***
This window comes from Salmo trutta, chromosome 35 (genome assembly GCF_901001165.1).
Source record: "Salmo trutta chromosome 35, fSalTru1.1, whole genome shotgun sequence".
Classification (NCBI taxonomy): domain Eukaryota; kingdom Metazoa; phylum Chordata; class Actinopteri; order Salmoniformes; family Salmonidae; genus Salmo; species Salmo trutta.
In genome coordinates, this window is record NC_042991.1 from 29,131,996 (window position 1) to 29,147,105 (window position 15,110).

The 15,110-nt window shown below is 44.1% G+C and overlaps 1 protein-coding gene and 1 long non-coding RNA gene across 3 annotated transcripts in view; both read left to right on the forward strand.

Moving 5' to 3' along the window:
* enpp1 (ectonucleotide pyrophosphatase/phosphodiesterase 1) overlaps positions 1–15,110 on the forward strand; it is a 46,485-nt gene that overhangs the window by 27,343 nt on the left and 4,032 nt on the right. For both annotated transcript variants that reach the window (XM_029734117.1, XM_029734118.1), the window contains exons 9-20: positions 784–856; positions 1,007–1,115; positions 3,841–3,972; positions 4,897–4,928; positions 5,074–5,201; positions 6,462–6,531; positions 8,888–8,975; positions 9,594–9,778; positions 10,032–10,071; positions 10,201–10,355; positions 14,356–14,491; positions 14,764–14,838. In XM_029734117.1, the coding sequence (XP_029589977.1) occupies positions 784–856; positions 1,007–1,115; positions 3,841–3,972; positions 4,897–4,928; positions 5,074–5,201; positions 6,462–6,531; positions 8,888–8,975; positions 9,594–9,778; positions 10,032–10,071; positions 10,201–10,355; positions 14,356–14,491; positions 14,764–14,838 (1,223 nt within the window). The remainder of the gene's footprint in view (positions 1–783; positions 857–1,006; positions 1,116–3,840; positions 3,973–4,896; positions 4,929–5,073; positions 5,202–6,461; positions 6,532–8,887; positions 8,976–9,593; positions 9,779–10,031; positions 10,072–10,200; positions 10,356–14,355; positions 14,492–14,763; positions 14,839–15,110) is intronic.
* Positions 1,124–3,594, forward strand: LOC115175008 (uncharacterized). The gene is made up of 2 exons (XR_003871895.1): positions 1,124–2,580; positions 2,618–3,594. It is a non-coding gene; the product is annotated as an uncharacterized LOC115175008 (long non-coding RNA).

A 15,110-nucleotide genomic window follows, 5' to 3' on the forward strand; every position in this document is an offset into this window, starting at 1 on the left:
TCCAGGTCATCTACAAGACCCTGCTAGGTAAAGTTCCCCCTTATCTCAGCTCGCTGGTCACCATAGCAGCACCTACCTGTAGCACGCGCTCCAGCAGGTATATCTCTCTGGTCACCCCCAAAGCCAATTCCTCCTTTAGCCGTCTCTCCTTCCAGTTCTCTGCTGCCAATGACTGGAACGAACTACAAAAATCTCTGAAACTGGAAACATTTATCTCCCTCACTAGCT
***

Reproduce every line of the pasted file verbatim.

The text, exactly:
This window comes from Salmo trutta, chromosome 35 (genome assembly GCF_901001165.1).
Source record: "Salmo trutta chromosome 35, fSalTru1.1, whole genome shotgun sequence".
Classification (NCBI taxonomy): domain Eukaryota; kingdom Metazoa; phylum Chordata; class Actinopteri; order Salmoniformes; family Salmonidae; genus Salmo; species Salmo trutta.
In genome coordinates, this window is record NC_042991.1 from 29,131,996 (window position 1) to 29,147,105 (window position 15,110).

The 15,110-nt window shown below is 44.1% G+C and overlaps 1 protein-coding gene and 1 long non-coding RNA gene across 3 annotated transcripts in view; both read left to right on the forward strand.

Moving 5' to 3' along the window:
* enpp1 (ectonucleotide pyrophosphatase/phosphodiesterase 1) overlaps positions 1–15,110 on the forward strand; it is a 46,485-nt gene that overhangs the window by 27,343 nt on the left and 4,032 nt on the right. For both annotated transcript variants that reach the window (XM_029734117.1, XM_029734118.1), the window contains exons 9-20: positions 784–856; positions 1,007–1,115; positions 3,841–3,972; positions 4,897–4,928; positions 5,074–5,201; positions 6,462–6,531; positions 8,888–8,975; positions 9,594–9,778; positions 10,032–10,071; positions 10,201–10,355; positions 14,356–14,491; positions 14,764–14,838. In XM_029734117.1, the coding sequence (XP_029589977.1) occupies positions 784–856; positions 1,007–1,115; positions 3,841–3,972; positions 4,897–4,928; positions 5,074–5,201; positions 6,462–6,531; positions 8,888–8,975; positions 9,594–9,778; positions 10,032–10,071; positions 10,201–10,355; positions 14,356–14,491; positions 14,764–14,838 (1,223 nt within the window). The remainder of the gene's footprint in view (positions 1–783; positions 857–1,006; positions 1,116–3,840; positions 3,973–4,896; positions 4,929–5,073; positions 5,202–6,461; positions 6,532–8,887; positions 8,976–9,593; positions 9,779–10,031; positions 10,072–10,200; positions 10,356–14,355; positions 14,492–14,763; positions 14,839–15,110) is intronic.
* Positions 1,124–3,594, forward strand: LOC115175008 (uncharacterized). The gene is made up of 2 exons (XR_003871895.1): positions 1,124–2,580; positions 2,618–3,594. It is a non-coding gene; the product is annotated as an uncharacterized LOC115175008 (long non-coding RNA).

A 15,110-nucleotide genomic window follows, 5' to 3' on the forward strand; every position in this document is an offset into this window, starting at 1 on the left:
TCCAGGTCATCTACAAGACCCTGCTAGGTAAAGTTCCCCCTTATCTCAGCTCGCTGGTCACCATAGCAGCACCTACCTGTAGCACGCGCTCCAGCAGGTATATCTCTCTGGTCACCCCCAAAGCCAATTCCTCCTTTAGCCGTCTCTCCTTCCAGTTCTCTGCTGCCAATGACTGGAACGAACTACAAAAATCTCTGAAACTGGAAACATTTATCTCCCTCACTAGCT